- the length of the inputs is at least moderately large (say, at least several tens of entries),
- you have an efficient way to do the ‘small’ 2D FTs.
Indeed, when using this algorithm to compute N one-dimensional FTs of size N, you need 2N smaller 2D ones and a number O(N²) of other operations. If each of the smaller transforms can be done sufficiently fast (and they will be fast on an optical Fourier engine, which can perform each of them in one single frame), then, the total complexity is in O(N²). By comparison, the complexity of doing the N one-dimensional FTs electronically would be at least in O(N² log N). For large values of N, using a 2D optical device is thus way more efficient.
For readers who may be more familiar with code than with mathematical notations, here is a Python function implementing this algorithm. It takes as argument a NumPy array,
img, with at least two dimensions, and returns the FT along the last dimension. In this script,
nygive the shape of the input for the device (for instance, in the above example, they would both be equal to 2),
device_FTis the 2D Fourier transform done by the optical device (if you want to try this script, you may use
np.fft.fft2, as shown in the examples below),
- the last two dimensions of the input must have lengths equal to the squares of
Here is an example of use in an IPython instance (after copying the above code in the system clipboard; notice that Python uses the letter j instead of i for the square root of -1):
Each line of the output is the discrete FT of the corresponding line of the array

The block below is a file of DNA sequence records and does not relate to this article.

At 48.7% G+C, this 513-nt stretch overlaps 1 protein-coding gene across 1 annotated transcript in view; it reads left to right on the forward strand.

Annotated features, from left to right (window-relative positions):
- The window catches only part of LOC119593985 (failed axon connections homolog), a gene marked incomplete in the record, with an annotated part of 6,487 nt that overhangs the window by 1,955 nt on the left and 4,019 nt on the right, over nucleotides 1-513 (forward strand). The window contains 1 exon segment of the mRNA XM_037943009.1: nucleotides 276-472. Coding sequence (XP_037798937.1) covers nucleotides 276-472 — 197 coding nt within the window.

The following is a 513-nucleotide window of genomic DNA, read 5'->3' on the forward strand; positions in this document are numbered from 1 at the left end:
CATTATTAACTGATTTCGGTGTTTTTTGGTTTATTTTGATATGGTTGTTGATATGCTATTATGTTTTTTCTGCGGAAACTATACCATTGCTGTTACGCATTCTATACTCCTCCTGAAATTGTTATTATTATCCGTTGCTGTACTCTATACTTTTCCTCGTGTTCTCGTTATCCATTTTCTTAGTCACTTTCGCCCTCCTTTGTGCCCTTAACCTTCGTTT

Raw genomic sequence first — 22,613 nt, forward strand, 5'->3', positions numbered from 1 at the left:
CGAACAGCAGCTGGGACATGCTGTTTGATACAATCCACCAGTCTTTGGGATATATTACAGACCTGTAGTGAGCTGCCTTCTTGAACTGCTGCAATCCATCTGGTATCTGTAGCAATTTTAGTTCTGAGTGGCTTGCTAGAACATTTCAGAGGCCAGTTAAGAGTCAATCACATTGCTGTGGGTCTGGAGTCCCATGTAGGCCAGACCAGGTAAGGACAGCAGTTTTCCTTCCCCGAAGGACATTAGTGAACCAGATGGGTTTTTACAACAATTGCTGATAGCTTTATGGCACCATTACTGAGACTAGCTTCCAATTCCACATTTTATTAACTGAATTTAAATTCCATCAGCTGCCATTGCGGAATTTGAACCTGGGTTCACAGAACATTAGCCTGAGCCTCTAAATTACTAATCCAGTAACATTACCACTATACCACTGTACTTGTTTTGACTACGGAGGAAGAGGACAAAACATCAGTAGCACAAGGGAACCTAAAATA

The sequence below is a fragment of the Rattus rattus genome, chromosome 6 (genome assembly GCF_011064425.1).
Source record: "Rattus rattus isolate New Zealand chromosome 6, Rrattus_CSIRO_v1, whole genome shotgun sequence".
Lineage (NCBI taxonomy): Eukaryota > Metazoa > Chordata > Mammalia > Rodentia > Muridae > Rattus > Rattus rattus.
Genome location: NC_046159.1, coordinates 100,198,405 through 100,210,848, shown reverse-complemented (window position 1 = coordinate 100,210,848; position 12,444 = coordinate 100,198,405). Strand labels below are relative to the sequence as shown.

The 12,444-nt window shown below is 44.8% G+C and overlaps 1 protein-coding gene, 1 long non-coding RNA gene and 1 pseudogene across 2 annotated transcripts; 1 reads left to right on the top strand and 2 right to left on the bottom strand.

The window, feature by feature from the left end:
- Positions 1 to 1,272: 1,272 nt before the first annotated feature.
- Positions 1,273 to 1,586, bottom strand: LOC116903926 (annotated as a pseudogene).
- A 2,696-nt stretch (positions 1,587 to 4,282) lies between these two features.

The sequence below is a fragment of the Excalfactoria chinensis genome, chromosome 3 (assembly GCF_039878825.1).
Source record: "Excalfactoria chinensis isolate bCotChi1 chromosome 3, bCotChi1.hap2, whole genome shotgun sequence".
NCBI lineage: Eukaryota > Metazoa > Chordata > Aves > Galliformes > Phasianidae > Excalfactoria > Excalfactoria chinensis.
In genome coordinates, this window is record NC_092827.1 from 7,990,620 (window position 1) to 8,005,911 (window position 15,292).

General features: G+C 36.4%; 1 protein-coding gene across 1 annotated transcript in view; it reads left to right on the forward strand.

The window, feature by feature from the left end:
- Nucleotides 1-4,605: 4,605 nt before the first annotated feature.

a. This is, in itself, not very impressive: the function
np.fft.fft would have done exactly the same thing! What is more interesting is that, to perform this calculation, the function
FFT1D has only done small 2-dimensional FTs of size 2 by 2—exactly what a (very small) optical device could do!
It is easy to verify that it also works for larger arrays. For instance, changing the values of
ny to 3, we can compute the FTs of the arrays (1,1,1,1,1,1,1,1,1), (2,2,2,2,2,2,2,2,2), ..., (9,9,9,9,9,9,9,9,9):
You can check that the result is correct (the FT of a uniform array has just one non-vanishing coefficient, which is the sum of the input coefficients).
Finally, let us do a check with a 100 by 100 random matrix. It would, of course, be quite cumbersome to check the result by hand. Instead, let us compare the result with that of the function
np.fft.fft, which is the NumPy one-dimensional FT implementation, and compute the mean absolute value of the difference:
The difference is not exactly 0; this is because the numbers Python work with do not have an infinite precision. What this result shows is that the two ways of computing the FTs give the same result up to the numerical accuracy of the engine. (You will probably get a slightly different number if you try this code. This is because the matrix